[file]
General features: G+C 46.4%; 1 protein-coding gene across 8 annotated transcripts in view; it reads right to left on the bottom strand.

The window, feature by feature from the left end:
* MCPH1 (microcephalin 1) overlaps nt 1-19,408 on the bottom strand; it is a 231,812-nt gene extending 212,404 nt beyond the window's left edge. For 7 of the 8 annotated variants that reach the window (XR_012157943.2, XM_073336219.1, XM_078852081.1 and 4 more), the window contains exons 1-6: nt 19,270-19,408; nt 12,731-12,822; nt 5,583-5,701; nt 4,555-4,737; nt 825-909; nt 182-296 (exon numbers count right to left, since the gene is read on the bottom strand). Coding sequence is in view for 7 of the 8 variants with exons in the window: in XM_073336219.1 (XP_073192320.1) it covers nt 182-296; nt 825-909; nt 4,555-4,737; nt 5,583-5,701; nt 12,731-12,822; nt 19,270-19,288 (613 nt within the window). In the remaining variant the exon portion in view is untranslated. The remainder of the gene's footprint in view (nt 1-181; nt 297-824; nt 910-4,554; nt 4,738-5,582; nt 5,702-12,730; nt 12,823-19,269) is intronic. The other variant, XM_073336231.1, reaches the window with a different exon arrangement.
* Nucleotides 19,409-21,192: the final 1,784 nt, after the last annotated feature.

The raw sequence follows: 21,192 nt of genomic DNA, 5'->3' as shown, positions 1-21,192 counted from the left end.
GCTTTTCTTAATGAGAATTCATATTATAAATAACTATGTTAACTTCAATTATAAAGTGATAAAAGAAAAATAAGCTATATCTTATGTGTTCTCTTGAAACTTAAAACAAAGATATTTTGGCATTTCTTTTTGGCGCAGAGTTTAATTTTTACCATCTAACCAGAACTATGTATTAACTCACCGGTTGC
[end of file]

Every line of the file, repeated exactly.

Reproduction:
General features: G+C 46.4%; 1 protein-coding gene across 8 annotated transcripts in view; it reads right to left on the bottom strand.

The window, feature by feature from the left end:
* MCPH1 (microcephalin 1) overlaps nt 1-19,408 on the bottom strand; it is a 231,812-nt gene extending 212,404 nt beyond the window's left edge. For 7 of the 8 annotated variants that reach the window (XR_012157943.2, XM_073336219.1, XM_078852081.1 and 4 more), the window contains exons 1-6: nt 19,270-19,408; nt 12,731-12,822; nt 5,583-5,701; nt 4,555-4,737; nt 825-909; nt 182-296 (exon numbers count right to left, since the gene is read on the bottom strand). Coding sequence is in view for 7 of the 8 variants with exons in the window: in XM_073336219.1 (XP_073192320.1) it covers nt 182-296; nt 825-909; nt 4,555-4,737; nt 5,583-5,701; nt 12,731-12,822; nt 19,270-19,288 (613 nt within the window). In the remaining variant the exon portion in view is untranslated. The remainder of the gene's footprint in view (nt 1-181; nt 297-824; nt 910-4,554; nt 4,738-5,582; nt 5,702-12,730; nt 12,823-19,269) is intronic. The other variant, XM_073336231.1, reaches the window with a different exon arrangement.
* Nucleotides 19,409-21,192: the final 1,784 nt, after the last annotated feature.

The raw sequence follows: 21,192 nt of genomic DNA, 5'->3' as shown, positions 1-21,192 counted from the left end.
GCTTTTCTTAATGAGAATTCATATTATAAATAACTATGTTAACTTCAATTATAAAGTGATAAAAGAAAAATAAGCTATATCTTATGTGTTCTCTTGAAACTTAAAACAAAGATATTTTGGCATTTCTTTTTGGCGCAGAGTTTAATTTTTACCATCTAACCAGAACTATGTATTAACTCACCGGTTGC